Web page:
Airport tower funds by Oct. 1 or close |

Airport tower funds by Oct. 1 or close

Susan Wood

What’s the price of public safety?

This was the perplexing question that occupied the South Lake Tahoe City Council on Tuesday in determining whether to continue funding the Lake Tahoe Airport tower. It runs out of money Oct. 1.

Surviving another 11th-hour threat of closure yesterday afternoon, the manned tower’s expense to the city will almost double in the next fiscal year to $220,000, an increase of $100,000, because of the Federal Aviation Administration’s new structure of shared expenses that places more of the burden on the city.

A hike in landing fees and the implementation of ground transportation charges seem unable to make up the difference at their current rate, despite year-to-date traffic counts showing a 28 percent rise to 12,763 flights as of July.

The city will draft a letter to Douglas and El Dorado counties seeking help. Within the motion crafted by Councilman Hal Cole, the notice is due to say the tower will close at the end of September if the funding doesn’t come through.

The vote was 4-0, with Councilman John Upton absent.

If the council chooses to continue funding it in the future, the decision would require a budget appropriation.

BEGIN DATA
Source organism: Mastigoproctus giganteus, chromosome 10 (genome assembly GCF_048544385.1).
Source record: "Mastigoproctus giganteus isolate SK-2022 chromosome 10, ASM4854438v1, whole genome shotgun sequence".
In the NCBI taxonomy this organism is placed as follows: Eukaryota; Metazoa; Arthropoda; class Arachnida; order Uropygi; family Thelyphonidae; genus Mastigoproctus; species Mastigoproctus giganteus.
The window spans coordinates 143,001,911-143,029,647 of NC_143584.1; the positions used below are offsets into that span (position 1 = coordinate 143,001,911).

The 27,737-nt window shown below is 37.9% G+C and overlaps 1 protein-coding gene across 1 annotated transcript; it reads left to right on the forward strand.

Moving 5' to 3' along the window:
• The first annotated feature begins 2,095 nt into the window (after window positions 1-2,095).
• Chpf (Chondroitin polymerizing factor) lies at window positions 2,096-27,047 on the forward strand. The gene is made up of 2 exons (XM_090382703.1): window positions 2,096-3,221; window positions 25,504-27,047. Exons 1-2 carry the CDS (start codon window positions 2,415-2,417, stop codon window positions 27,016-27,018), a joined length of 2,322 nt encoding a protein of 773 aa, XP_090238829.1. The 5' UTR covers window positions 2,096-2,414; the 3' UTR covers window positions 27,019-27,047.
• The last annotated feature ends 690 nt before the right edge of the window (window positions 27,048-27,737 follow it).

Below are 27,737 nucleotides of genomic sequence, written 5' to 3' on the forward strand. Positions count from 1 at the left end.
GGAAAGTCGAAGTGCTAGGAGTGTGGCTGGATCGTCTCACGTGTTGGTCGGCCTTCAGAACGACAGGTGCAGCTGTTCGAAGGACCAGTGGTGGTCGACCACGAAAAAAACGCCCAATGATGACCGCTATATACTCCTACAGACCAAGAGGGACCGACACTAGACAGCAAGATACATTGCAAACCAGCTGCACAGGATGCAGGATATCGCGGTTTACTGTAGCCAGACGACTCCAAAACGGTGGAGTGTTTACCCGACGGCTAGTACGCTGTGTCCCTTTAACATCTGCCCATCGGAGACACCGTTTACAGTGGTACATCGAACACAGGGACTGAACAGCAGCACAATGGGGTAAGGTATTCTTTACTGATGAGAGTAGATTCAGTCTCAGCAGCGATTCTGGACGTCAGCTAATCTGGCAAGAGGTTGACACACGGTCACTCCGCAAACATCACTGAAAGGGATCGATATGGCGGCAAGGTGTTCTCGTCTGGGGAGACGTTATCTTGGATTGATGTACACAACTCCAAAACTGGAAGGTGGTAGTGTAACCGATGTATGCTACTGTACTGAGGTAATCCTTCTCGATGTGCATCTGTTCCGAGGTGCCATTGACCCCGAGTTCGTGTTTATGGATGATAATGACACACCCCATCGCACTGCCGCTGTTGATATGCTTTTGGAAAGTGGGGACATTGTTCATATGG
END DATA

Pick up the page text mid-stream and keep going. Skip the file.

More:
The remaining council members appeared to have a split vote on whether to close the tower Tuesday.

Mayor Tom Davis and Councilwoman Judy Brown were leaning toward taking the necessary measures to keep it open. Council members Hal Cole and Kathay Lovell suggested otherwise.

“I think this is the moment of truth. While we don’t like it, we can’t afford to keep it open,” Lovell said. “We can hope and wish all we want, but the reality is – it’s not happening.”

She added the difficulty in expecting police and fire units to take cuts in a 10 percent, across-the-board hit on each city department.

“They’re out there every day risking their lives,” she said.

While pledging not to amend the budget for the subsidy, Cole agreed.

“(That money) could go a long ways to public safety,” he said.

But safety represented one of the main issues Davis and Brown said they were considering in finding a way to come up with the subsidy.

“We’ve got to find a way to fund it. What’s a life worth?” the mayor said.

According to pilots, wind currents pose hazards unlike Truckee and Minden airports, which operate without towers.

All who spoke at the public hearing were in favor of keeping it open.

If the airport tower is shut down, the city staff believes the South Shore facility will never get commercial air service.

– Susan Wood can be reached at (530) 542-8009 or via e-mail at

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